What Law School Didn’t Teach You: Litigation Deadlines and Other Technical Rules of Practice

Jordan Rothman
Law school does not teach you how to be an attorney; it hones the skills that are useful for practicing law.

Law school does not teach you how to be an attorney; it hones the skills that are useful for practicing law.

Ariel Skelley/DigitalVision via GettyImages

Law school does not teach you how to be an attorney; it hones the skills that are useful for practicing law. In my first few weeks of school, I remember asking my civil procedure professor about deadlines for filing papers. He told me that technical rules were not important to understand in law school, and I would learn these points in my first job as an attorney. Why was I paying so much in tuition when I would still have so much to learn after graduation? Many bar exams don’t test for deadlines and technical rules, which is another important reason law schools should teach these principles.

For example, I took a bar exam that tested statutes of limitations and other practical rules of procedure. Early in my legal career, I had a case involving battery, which was odd because most of the insurance defense matters I handled at the time involved negligence. All of our codefendants simply answered the complaint without trying to file a motion to dismiss—the other attorneys did not think there was a defense that could be raised in such a motion.

However, I noticed that the complaint was filed more than a year after the incident. Because I learned important statute of limitations for the bar exam, I knew that there was a one-year statute of limitations for intentional torts like battery. I moved for the dismissal of the case at an early stage of the litigation, and I saved my client a lot of misery. This case showed me that understanding the intricacies of battery (including the intentionality analysis I learned at length in law school) was far less important than learning the technical rules related to this cause of action.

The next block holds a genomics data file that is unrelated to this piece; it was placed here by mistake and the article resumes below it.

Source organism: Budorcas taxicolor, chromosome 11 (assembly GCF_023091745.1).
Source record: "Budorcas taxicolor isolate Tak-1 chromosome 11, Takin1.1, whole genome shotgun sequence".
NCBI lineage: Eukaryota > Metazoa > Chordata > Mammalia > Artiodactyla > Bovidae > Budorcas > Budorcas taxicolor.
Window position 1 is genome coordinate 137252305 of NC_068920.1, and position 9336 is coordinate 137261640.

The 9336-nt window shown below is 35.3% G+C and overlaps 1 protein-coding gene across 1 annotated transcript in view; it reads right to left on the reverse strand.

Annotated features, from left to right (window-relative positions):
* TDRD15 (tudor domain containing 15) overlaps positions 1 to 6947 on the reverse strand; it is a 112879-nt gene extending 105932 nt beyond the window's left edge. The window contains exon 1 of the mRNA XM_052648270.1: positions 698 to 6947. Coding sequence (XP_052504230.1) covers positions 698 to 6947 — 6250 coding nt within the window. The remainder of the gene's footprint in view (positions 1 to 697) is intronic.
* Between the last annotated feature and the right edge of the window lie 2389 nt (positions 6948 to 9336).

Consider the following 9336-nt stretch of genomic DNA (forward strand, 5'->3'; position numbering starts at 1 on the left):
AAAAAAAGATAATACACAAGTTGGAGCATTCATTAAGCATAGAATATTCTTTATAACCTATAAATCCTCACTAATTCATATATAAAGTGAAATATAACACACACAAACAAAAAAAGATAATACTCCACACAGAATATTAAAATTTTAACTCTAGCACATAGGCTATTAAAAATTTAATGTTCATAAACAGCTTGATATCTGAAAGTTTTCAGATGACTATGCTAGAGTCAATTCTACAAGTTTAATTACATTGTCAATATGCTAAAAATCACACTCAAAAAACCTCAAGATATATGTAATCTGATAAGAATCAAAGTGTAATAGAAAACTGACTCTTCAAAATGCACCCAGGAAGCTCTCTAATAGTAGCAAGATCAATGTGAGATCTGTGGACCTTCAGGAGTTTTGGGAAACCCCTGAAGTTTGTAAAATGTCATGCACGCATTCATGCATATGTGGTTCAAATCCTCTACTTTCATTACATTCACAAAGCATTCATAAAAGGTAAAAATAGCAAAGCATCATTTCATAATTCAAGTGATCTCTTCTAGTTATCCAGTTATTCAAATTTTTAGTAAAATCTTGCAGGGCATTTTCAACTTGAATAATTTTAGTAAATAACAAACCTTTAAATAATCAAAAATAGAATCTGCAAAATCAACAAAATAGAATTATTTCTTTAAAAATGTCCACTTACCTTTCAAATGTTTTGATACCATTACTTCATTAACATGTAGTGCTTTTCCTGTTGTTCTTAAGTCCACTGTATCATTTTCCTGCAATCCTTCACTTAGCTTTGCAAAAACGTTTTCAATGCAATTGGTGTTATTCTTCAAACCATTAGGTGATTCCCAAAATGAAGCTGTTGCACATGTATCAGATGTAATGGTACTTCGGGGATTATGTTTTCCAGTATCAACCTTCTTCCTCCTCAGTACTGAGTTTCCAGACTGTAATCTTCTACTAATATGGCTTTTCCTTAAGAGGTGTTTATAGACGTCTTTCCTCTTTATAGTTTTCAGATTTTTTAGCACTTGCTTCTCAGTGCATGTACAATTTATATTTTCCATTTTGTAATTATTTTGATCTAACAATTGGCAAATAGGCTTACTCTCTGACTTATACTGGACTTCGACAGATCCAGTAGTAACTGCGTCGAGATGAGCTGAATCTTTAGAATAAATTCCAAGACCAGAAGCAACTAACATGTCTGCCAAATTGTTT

Any litigator (I mostly handle litigation, but I am sure transactional attorneys would agree) will tell you that the nuts-and-bolts deadlines and technical rules are far more important than anything we learn in law school. For example, in the states where I practice, we must respond to notices to admit within a certain time. Summary judgment motions also must be filed by a set deadline, or parties may face serious consequences. Furthermore, in one of the states where I practice, affidavits of merit in malpractice cases must be served within a set time or litigants risk having their lawsuits dismissed. (Everyone knows that the motion, opposition papers, and reply papers each must be filed within a certain time.)

While it is difficult to teach technical rules in law school because they vary from state to state, the federal system is relatively uniform (although practitioners still need to consult local rules and individual practices to follow procedures correctly). If a majority of law students practice law in a given state after graduation, the school could teach the practical rules of that state.

Although it is impossible to learn all of the important rules without substantial experience practicing law, I wish law schools focused more on teaching the essential technical rules and deadlines. I strongly suggest that you sit down with an experienced practitioner and ask about the hard deadlines. This important information will be invaluable at the start of your career.

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Jordan Rothman is a partner of The Rothman Law Firm, a full-service New York and New Jersey law firm. He is also the founder of Student Debt Diaries, a website discussing how he paid off his student loans. Jordan is also a weekly columnist and the Morning Docket writer for Above the Law